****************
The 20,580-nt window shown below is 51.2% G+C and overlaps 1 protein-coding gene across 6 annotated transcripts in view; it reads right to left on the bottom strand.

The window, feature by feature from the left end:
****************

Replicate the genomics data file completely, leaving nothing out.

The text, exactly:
The 20,580-nt window shown below is 51.2% G+C and overlaps 1 protein-coding gene across 6 annotated transcripts in view; it reads right to left on the bottom strand.

The window, feature by feature from the left end: